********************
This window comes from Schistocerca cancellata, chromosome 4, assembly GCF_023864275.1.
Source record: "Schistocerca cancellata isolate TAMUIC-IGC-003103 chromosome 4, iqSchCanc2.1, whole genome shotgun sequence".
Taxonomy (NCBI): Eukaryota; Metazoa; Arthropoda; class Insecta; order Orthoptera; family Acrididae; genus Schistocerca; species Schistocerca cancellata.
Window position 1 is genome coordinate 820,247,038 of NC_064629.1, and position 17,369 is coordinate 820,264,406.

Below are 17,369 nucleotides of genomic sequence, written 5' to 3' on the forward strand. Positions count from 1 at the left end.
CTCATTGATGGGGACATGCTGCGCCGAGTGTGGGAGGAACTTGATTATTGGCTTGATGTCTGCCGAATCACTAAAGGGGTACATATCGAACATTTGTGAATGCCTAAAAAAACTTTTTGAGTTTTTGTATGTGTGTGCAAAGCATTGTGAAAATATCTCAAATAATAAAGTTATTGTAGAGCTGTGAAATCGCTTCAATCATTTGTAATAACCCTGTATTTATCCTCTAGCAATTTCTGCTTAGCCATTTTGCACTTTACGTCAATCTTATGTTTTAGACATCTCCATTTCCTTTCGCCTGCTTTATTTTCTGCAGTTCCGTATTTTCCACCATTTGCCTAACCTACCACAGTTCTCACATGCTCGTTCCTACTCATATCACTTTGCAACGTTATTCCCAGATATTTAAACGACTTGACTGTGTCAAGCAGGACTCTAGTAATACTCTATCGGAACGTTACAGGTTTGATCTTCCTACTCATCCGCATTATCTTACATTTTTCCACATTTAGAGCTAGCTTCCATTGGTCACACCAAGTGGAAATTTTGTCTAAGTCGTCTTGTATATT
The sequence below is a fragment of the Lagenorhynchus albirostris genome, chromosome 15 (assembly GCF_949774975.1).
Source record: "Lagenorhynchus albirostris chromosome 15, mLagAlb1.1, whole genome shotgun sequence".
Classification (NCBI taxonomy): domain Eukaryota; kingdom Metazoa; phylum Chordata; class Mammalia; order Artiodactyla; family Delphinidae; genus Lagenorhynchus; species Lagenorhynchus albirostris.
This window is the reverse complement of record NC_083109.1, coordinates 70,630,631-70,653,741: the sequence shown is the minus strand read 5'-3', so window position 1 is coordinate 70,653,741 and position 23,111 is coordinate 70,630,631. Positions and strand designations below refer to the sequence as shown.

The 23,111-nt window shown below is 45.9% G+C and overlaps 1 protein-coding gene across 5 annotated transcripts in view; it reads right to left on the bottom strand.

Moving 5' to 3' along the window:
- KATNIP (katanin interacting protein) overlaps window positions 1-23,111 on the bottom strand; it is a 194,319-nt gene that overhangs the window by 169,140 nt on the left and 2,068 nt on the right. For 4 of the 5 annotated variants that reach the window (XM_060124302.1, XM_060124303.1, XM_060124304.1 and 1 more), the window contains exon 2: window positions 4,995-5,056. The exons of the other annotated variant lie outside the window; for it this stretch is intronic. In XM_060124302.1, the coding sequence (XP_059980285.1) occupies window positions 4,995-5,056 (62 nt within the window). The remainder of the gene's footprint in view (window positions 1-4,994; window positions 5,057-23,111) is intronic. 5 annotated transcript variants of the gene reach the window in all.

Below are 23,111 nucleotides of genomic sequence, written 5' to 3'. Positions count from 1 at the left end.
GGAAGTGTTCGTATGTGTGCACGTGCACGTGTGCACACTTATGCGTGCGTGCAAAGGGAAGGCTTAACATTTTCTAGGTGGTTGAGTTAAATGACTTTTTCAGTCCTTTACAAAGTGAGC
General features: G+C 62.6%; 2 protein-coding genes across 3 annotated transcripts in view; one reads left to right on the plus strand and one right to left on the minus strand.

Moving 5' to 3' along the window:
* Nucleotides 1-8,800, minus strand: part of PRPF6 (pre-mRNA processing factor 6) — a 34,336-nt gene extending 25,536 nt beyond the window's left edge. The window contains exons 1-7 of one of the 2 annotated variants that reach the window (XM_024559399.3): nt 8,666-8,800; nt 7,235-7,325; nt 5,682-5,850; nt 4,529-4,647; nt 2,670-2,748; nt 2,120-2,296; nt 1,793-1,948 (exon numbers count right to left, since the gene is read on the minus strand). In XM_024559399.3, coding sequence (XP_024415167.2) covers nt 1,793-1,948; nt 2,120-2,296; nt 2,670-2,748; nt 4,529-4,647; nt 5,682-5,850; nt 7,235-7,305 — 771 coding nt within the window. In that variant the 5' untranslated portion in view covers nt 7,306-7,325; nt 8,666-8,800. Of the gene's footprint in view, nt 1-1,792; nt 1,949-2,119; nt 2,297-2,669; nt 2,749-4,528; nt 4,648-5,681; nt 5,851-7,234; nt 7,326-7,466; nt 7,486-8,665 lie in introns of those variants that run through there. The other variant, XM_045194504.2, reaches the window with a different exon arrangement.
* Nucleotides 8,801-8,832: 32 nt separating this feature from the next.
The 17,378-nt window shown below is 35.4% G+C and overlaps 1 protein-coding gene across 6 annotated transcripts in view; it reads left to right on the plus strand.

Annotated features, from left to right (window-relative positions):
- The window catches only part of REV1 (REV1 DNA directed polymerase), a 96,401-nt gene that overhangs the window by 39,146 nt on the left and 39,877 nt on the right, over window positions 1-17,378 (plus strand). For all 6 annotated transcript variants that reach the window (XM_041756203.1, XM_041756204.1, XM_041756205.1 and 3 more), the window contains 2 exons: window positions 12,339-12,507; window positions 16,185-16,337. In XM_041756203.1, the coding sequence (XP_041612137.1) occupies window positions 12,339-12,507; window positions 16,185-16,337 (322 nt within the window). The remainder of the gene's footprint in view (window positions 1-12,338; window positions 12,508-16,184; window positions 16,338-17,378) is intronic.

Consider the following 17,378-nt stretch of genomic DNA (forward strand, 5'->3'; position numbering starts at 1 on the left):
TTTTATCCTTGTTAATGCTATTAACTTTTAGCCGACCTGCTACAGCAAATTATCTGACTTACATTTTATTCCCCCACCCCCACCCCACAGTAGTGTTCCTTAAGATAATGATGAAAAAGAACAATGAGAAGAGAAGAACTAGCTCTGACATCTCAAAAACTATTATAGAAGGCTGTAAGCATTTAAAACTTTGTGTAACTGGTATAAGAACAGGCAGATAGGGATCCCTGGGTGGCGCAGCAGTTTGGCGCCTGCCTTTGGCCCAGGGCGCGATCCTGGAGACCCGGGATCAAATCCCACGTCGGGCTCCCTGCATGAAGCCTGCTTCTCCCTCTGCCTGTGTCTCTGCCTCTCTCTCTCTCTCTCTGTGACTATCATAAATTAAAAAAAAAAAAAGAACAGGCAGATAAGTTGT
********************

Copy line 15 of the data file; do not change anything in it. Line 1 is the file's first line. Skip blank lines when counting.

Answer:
GGAAGTGTTCGTATGTGTGCACGTGCACGTGTGCACACTTATGCGTGCGTGCAAAGGGAAGGCTTAACATTTTCTAGGTGGTTGAGTTAAATGACTTTTTCAGTCCTTTACAAAGTGAGC